Dance is a performing art, which is incomplete without an audience. For over a year, dancers have been confined to their homes, owing to the pandemic. Auditoriums have been replaced by social media, dance studios have remained mostly shut while classes were conducted online. At a time like this, celebrating International Dance Day might seem pointless, but dancers have an indomitable spirit and no pandemic and beat that.
Choreographer Ashley Lobo, one of the top names in training and performing various dance forms in India, organized a virtual dance-a-thon on International Dance Day 2021, to raise funds for Covid-19 relief and also to make people move, even if they can’t meet in person. “At a time like this, International Dance Day becomes even more relevant because dance brings joy to life. You can connect with multiple people, without the pressure of performance.”
But he agrees that online classes can never replace the feel of on-ground ones. “Online will never ever come to the level of off-line because of the students and teachers coming together in a studio and the dynamics of it. Nothing will replace that or the experience of performing live in a theatre. But one big advantage is that online classes have connected me to dancers all across the country,” he says.
Ashley is the founder and artistic director of The Danceworx Performing Arts Academy (TDX), one of India’s leading institutes for learning international dance and has over 15 studios across New Delhi, NCR and Mumbai. They train in international dance forms like street jazz, ballet and contemporary.
He is also the Founder & Artistic Director of Navdhara India Dance Theatre (NIDT), one of India’s premier artistic contemporary dance companies that has toured extensively with their work in several countries. But the pandemic has led to as many as four projects being cancelled. “Four dancers from our company was supposed to collaborate with six from the Netherlands, and from now to November, 25 performances were planned across countries. It was a big deal for an Indian dance company. Last year we were supposed to go to Germany for performances, that got cancelled. We have to accept the situation, cannot feel good or bad about it. We have tried creating spaces and opportunities online, creating events and doing collaborations.”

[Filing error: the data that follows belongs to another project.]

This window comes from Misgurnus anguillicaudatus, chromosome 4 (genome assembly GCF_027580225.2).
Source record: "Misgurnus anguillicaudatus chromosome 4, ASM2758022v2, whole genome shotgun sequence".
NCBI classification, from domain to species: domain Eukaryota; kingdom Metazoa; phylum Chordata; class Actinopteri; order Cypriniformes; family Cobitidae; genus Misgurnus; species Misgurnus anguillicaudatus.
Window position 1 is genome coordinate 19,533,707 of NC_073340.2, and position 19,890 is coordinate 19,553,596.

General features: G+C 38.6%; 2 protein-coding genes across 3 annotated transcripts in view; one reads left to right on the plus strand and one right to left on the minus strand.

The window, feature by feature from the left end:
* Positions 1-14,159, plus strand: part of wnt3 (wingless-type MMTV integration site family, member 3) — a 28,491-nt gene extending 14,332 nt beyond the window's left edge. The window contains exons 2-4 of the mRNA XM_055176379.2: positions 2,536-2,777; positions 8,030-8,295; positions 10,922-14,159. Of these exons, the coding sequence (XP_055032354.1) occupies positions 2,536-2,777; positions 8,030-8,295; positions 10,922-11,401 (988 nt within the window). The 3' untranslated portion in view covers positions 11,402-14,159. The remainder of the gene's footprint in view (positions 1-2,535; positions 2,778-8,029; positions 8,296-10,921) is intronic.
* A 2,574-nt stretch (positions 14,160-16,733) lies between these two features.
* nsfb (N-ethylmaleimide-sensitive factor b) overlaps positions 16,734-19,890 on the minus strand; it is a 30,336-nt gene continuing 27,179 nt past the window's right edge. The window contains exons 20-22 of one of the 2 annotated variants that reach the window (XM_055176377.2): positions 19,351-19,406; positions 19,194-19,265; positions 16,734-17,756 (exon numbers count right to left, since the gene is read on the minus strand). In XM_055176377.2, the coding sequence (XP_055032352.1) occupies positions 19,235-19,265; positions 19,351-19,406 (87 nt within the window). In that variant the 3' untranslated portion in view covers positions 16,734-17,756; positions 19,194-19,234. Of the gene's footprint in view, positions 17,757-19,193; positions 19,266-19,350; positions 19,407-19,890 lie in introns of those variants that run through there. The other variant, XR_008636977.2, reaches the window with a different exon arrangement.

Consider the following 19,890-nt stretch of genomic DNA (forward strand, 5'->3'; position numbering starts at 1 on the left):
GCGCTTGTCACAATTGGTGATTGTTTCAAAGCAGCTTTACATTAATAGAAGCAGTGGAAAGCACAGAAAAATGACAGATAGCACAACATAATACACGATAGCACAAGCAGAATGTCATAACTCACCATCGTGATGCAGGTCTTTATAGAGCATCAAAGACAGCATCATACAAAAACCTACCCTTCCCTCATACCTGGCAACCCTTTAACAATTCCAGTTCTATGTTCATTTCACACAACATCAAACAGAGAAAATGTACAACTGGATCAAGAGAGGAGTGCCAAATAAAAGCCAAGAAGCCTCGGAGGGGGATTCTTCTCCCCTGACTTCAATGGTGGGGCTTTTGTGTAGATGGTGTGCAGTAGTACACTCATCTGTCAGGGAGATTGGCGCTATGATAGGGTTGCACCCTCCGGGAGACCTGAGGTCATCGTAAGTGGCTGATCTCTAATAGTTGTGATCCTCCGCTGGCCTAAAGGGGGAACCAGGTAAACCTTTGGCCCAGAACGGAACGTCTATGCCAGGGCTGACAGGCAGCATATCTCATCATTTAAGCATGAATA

Ashley has also choreographed for about 30 Bollywood films and judged a reality show, but he does not flaunt his filmi connections. “A lot of people do not know how much work I have done in Bollywood. I have a very positive outlook towards the industry, it helps promote dance forms and connect people to them. But I do not teach Bollywood dancing because I am trained in international dance forms. There are many others who are good at teaching Bollywood dance, which is an amalgamation of various styles.”
Ashley has also observed an evolution in the international dance forms adopted by Bollywood. “20 years ago when I moved to India, I had said that there will be a film on ballet in Bollywood. Yeh Ballet released on Netflix last year with two ballet dancers as lead characters. Twenty years ago, who would have thought that there would be a Hindi film on ballet? Bollywood has also made films on the hip hop scene with the ABCD franchise. The area of international dance is always evolving and the new generation is much more global. So, naturally, films will want to reflect that. Films are also generating revenue outside, so they need to appeal to an international audience.”
Does dance need a validation from films? “I think the validation started several years ago. Within a few years of me moving to India, I was given Dhoom by Yash Raj Films. I grunged up the look, used military green, etc, as opposed to the colourful costumes used earlier. So there will always be a filmmaker who would want to do something different, create something that’s more cutting edge than what is already popular. Bollywood filmmakers also understand that they are appealing to a different audience,” Ashley opined.
He was a judge on India’s Dancing Superstar on Star Plus. But Ashley did not go on a reality show-judging spree. “I did one show, after avoiding reality shows for many years, because I am camera shy, except for when I am on stage. Also my Hindi is very bad. So that show was more of a challenge to overcome my fear,” he said.